I’d wanted to tour the historic town of York, Pennsylvania for a long time. I figured that York, an early capital of the U.S., would likely have a great combination of history, old buildings, and scenery, plus any number of twisty, interesting roads surrounding it. I wasn’t disappointed.
After working until 8:00 or 9:00 PM every night prior to Sunday, April 18, I was more than ready for a change of pace. I quickly looked up some York historic sites on the Internet and mapped out a route east from there to the twin towns of Wrightsville and Columbia, on opposite sides of the mighty Susquehanna River. After adding a few points south of Wrightsville, my plan was set.
I’d gone by Lake Redman many times without getting off the Interstate to look around. I took the time on this trip, and promptly found the Hess Farm, with its particularly scenic barn and pond. It was also a good place to put the top down for the rest of the trip.
In downtown York, I located the extraordinary Hahn House without trouble (discovering in the process that it’s now a funeral home). It was originally the home of the Emerton family and was built in 1918. Financial problems forced the Emertons to convert the massive home into apartments in 1921. It later became the “Hahn Home” for unmarried women of good character over age 50 and operated as such for almost 50 years before a major fire laid it to waste in 2003. The home’s board of directors had to decide between razing the building, selling it as a ruin, or rebuilding it and selling it. They chose the latter, thank goodness.
Heading toward Cookes House, I ran across the imposing neo-gothic St. Patrick’s Church, built in 1895. I arrived just as the congregation was arriving for the morning service. Fortunately , they didn’t seem to mind a gawky, picture-takin’ tourist.
Cookes House sits on the banks of Codorus Creek, which runs north through the center of York before eventually feeding into the Susquehanna. Cookes House is one of the older buildings in York (1761) and was the home of Thomas Paine of Revolutionary War fame while he served in the Continental Congress here. Paine is often called the “Father of the American Revolution” because of his pamphlet series Common Sense, and it is believed that he wrote The Crisis while living in this house (“These are the times that try men’s souls: The summer soldier and the sunshine patriot will, in this crisis, shrink from the service of their country; but he that stands it now, deserves the love and thanks of man and woman.”)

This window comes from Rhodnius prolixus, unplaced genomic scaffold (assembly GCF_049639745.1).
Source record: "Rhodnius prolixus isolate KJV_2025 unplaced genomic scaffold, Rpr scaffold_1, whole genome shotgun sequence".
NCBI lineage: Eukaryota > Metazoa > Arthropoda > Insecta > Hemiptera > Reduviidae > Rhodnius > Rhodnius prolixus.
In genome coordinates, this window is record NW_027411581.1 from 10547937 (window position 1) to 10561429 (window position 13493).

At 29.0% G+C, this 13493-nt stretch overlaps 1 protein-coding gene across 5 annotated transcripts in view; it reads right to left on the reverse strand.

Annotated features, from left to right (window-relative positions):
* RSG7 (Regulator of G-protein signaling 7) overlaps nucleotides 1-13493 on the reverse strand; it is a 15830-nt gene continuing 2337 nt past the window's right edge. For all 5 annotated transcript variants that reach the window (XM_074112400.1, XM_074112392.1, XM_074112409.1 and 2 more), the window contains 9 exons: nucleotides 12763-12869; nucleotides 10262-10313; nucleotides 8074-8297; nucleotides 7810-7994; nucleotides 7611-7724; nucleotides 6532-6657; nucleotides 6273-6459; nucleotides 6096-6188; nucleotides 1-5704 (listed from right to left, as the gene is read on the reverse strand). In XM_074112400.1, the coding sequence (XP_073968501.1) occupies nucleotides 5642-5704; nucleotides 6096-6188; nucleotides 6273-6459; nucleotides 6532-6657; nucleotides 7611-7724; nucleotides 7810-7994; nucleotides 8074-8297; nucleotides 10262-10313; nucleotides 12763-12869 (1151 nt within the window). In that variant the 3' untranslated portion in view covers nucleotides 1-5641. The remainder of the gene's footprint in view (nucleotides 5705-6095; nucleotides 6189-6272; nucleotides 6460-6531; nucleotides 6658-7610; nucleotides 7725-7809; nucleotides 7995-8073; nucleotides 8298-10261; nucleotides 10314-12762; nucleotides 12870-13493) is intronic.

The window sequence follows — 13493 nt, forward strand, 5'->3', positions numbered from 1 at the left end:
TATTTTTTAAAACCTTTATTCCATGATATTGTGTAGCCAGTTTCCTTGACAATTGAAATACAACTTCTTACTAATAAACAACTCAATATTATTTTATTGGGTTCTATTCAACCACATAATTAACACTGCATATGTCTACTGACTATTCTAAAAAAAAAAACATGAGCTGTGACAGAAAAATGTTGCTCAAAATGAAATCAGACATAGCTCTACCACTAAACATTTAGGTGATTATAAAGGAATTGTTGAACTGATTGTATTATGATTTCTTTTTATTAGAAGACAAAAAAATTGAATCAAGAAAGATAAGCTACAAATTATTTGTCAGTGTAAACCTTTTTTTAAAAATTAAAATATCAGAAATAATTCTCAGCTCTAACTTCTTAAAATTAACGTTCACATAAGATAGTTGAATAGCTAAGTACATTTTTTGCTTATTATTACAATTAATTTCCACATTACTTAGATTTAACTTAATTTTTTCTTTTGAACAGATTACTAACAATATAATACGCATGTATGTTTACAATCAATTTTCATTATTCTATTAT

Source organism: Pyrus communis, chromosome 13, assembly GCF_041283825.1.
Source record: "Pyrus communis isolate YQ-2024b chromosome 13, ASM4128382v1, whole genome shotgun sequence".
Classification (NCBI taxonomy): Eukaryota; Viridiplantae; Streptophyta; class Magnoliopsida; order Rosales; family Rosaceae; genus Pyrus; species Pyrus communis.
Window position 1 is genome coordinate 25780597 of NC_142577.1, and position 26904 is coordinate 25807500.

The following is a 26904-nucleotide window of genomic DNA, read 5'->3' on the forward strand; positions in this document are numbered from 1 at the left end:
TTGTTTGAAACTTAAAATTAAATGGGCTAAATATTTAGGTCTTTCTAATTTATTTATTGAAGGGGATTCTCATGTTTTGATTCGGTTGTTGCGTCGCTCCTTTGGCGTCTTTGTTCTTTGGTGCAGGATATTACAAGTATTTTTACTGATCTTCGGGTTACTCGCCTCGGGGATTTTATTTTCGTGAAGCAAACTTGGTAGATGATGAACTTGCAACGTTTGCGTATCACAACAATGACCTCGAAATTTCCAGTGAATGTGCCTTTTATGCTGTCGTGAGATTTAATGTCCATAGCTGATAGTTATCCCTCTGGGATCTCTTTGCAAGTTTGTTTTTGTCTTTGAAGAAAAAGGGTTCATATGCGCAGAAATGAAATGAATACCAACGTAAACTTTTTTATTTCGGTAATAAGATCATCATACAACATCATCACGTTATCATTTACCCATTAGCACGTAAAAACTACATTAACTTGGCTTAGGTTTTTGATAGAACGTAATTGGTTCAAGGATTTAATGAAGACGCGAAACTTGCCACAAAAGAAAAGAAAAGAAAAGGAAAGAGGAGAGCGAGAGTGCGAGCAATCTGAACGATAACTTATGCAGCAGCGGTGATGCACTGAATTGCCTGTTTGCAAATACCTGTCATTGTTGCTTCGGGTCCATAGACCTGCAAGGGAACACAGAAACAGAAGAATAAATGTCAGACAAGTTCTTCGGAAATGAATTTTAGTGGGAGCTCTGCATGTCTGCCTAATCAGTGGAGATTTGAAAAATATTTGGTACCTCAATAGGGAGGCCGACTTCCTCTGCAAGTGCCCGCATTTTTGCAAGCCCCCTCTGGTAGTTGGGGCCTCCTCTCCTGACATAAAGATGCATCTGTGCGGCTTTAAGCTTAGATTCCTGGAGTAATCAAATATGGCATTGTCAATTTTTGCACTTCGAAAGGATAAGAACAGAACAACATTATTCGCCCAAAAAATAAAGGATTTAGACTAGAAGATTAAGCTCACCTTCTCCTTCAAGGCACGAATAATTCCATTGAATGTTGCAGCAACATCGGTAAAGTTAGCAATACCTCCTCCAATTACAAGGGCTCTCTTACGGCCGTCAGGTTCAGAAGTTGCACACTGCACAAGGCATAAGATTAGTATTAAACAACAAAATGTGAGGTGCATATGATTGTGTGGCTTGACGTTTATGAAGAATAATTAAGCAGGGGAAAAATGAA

The oldest building still standing is the Golden Plough Tavern (1741), on the left in this picture. (For some reason, taverns have a way of being the first to arrive and the last to leave…) On the right is the Horatio Gates House (1751). In the early stages of the Revolution, the “Conway Cabal” plotted to overthrow General George Washington and to install Gates as the leader of the army. Legend has it that the Marquis de Lafayette, to counter the plotters, made a toast in Gates’ house to George Washington, forcing Conway and others to drink to the health of their intended victim. Historians differ on the accuracy of this story—but it sounds good to me.
You have to admire a city that does things like this:
Other interesting sites in York included the Barnett Bobb log home…
…and the Hotel Codorus.
Did you notice the mural in the background of the prior photo? York has dozens of them, such as this one commemorating famous buildings (including Cookes House) and events.
Charles Billmeyer build this Italianate home in 1863, complete with Italian ceiling frescoes. Billmeyer earned his fortune building railroad cars.
My most favorite building in York, however, proved to be the Rex & Laurel Fire House (1878), also built in an Italianate style and complete with a belfrey on the Rex (left) side and a bell tower on the Laurel side. Quite impressive.
PA route 462 runs right through York, as Market Street, and continues east to Wrightsville and then further east across the Columbia-Wrightsville bridge to (naturally) Columbia. It’s one of the prettiest bridges I’ve seen in a long time. Note what appears to be a small island behind the closest arch in the photo.
The “island” proved to be one of the stone piers that supported an earlier bridge across the Susquehanna. At 1 1/4 miles, at the time it was the longest covered bridge in the country. Union soldiers had to dynamite and then burn the bridge to prevent Confederate General Jubal Early from seizing it—thereby thwarting Robert E. Lee’s plans to capture Harrisburg, Reading, and Philadelphia and leading to the pivotal battle at Gettysburg. The fire from the bridge spread into Wrightsville, and Gen. Early’s army worked valiantly to help the townspeople save their town. In exchange, the women of the town helped care for a train-full of wounded Confederate soldiers.